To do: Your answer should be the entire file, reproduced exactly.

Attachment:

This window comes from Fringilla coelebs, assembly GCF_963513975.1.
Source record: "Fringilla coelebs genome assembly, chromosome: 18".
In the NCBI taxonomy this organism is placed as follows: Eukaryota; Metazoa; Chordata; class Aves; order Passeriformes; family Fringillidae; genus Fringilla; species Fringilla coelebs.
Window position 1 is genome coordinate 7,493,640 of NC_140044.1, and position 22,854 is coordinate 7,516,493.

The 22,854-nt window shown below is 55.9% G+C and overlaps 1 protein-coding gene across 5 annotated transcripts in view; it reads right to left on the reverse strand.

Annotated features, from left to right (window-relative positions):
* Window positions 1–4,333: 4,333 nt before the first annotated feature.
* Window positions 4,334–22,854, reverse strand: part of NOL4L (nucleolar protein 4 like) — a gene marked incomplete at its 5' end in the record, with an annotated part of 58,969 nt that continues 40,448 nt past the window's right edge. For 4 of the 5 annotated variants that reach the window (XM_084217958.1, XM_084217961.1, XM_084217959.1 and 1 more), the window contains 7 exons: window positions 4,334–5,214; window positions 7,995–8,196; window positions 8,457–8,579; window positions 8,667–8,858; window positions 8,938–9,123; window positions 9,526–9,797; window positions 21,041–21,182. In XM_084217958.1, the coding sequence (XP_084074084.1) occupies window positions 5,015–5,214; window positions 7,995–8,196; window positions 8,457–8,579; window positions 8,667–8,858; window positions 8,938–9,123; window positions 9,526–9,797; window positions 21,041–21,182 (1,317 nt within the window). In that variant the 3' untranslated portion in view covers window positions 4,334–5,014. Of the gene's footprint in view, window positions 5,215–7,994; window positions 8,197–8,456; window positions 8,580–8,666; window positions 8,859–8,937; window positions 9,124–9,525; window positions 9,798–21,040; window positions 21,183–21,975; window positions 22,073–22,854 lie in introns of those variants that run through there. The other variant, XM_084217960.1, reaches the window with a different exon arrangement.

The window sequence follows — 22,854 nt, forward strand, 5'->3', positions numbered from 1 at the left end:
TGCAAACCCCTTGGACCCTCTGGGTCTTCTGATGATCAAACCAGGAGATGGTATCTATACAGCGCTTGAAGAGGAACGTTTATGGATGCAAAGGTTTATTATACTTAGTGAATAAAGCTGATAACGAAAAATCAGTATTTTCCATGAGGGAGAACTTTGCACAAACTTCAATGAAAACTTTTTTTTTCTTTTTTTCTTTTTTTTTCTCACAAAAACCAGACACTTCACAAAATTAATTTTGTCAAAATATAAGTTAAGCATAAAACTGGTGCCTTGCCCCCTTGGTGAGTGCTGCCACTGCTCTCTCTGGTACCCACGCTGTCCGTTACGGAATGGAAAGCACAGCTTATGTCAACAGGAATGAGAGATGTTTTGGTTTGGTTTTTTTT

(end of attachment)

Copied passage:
This window comes from Fringilla coelebs, assembly GCF_963513975.1.
Source record: "Fringilla coelebs genome assembly, chromosome: 18".
In the NCBI taxonomy this organism is placed as follows: Eukaryota; Metazoa; Chordata; class Aves; order Passeriformes; family Fringillidae; genus Fringilla; species Fringilla coelebs.
Window position 1 is genome coordinate 7,493,640 of NC_140044.1, and position 22,854 is coordinate 7,516,493.

The 22,854-nt window shown below is 55.9% G+C and overlaps 1 protein-coding gene across 5 annotated transcripts in view; it reads right to left on the reverse strand.

Annotated features, from left to right (window-relative positions):
* Window positions 1–4,333: 4,333 nt before the first annotated feature.
* Window positions 4,334–22,854, reverse strand: part of NOL4L (nucleolar protein 4 like) — a gene marked incomplete at its 5' end in the record, with an annotated part of 58,969 nt that continues 40,448 nt past the window's right edge. For 4 of the 5 annotated variants that reach the window (XM_084217958.1, XM_084217961.1, XM_084217959.1 and 1 more), the window contains 7 exons: window positions 4,334–5,214; window positions 7,995–8,196; window positions 8,457–8,579; window positions 8,667–8,858; window positions 8,938–9,123; window positions 9,526–9,797; window positions 21,041–21,182. In XM_084217958.1, the coding sequence (XP_084074084.1) occupies window positions 5,015–5,214; window positions 7,995–8,196; window positions 8,457–8,579; window positions 8,667–8,858; window positions 8,938–9,123; window positions 9,526–9,797; window positions 21,041–21,182 (1,317 nt within the window). In that variant the 3' untranslated portion in view covers window positions 4,334–5,014. Of the gene's footprint in view, window positions 5,215–7,994; window positions 8,197–8,456; window positions 8,580–8,666; window positions 8,859–8,937; window positions 9,124–9,525; window positions 9,798–21,040; window positions 21,183–21,975; window positions 22,073–22,854 lie in introns of those variants that run through there. The other variant, XM_084217960.1, reaches the window with a different exon arrangement.

The window sequence follows — 22,854 nt, forward strand, 5'->3', positions numbered from 1 at the left end:
TGCAAACCCCTTGGACCCTCTGGGTCTTCTGATGATCAAACCAGGAGATGGTATCTATACAGCGCTTGAAGAGGAACGTTTATGGATGCAAAGGTTTATTATACTTAGTGAATAAAGCTGATAACGAAAAATCAGTATTTTCCATGAGGGAGAACTTTGCACAAACTTCAATGAAAACTTTTTTTTTCTTTTTTTCTTTTTTTTTCTCACAAAAACCAGACACTTCACAAAATTAATTTTGTCAAAATATAAGTTAAGCATAAAACTGGTGCCTTGCCCCCTTGGTGAGTGCTGCCACTGCTCTCTCTGGTACCCACGCTGTCCGTTACGGAATGGAAAGCACAGCTTATGTCAACAGGAATGAGAGATGTTTTGGTTTGGTTTTTTTT